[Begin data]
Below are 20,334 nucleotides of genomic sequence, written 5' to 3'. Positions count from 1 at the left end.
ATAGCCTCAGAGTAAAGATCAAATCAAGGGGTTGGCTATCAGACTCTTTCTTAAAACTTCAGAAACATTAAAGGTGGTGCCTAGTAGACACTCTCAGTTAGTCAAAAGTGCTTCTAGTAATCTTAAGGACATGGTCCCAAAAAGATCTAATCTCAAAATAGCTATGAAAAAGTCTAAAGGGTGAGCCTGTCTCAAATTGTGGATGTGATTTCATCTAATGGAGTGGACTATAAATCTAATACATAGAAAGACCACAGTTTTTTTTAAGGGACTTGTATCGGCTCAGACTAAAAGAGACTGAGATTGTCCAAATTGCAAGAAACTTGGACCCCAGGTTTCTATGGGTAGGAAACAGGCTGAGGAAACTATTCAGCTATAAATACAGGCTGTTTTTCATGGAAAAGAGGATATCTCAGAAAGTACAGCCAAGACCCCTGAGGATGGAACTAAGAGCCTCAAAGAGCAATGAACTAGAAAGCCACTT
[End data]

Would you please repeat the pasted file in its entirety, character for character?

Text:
Below are 20,334 nucleotides of genomic sequence, written 5' to 3'. Positions count from 1 at the left end.
ATAGCCTCAGAGTAAAGATCAAATCAAGGGGTTGGCTATCAGACTCTTTCTTAAAACTTCAGAAACATTAAAGGTGGTGCCTAGTAGACACTCTCAGTTAGTCAAAAGTGCTTCTAGTAATCTTAAGGACATGGTCCCAAAAAGATCTAATCTCAAAATAGCTATGAAAAAGTCTAAAGGGTGAGCCTGTCTCAAATTGTGGATGTGATTTCATCTAATGGAGTGGACTATAAATCTAATACATAGAAAGACCACAGTTTTTTTTAAGGGACTTGTATCGGCTCAGACTAAAAGAGACTGAGATTGTCCAAATTGCAAGAAACTTGGACCCCAGGTTTCTATGGGTAGGAAACAGGCTGAGGAAACTATTCAGCTATAAATACAGGCTGTTTTTCATGGAAAAGAGGATATCTCAGAAAGTACAGCCAAGACCCCTGAGGATGGAACTAAGAGCCTCAAAGAGCAATGAACTAGAAAGCCACTT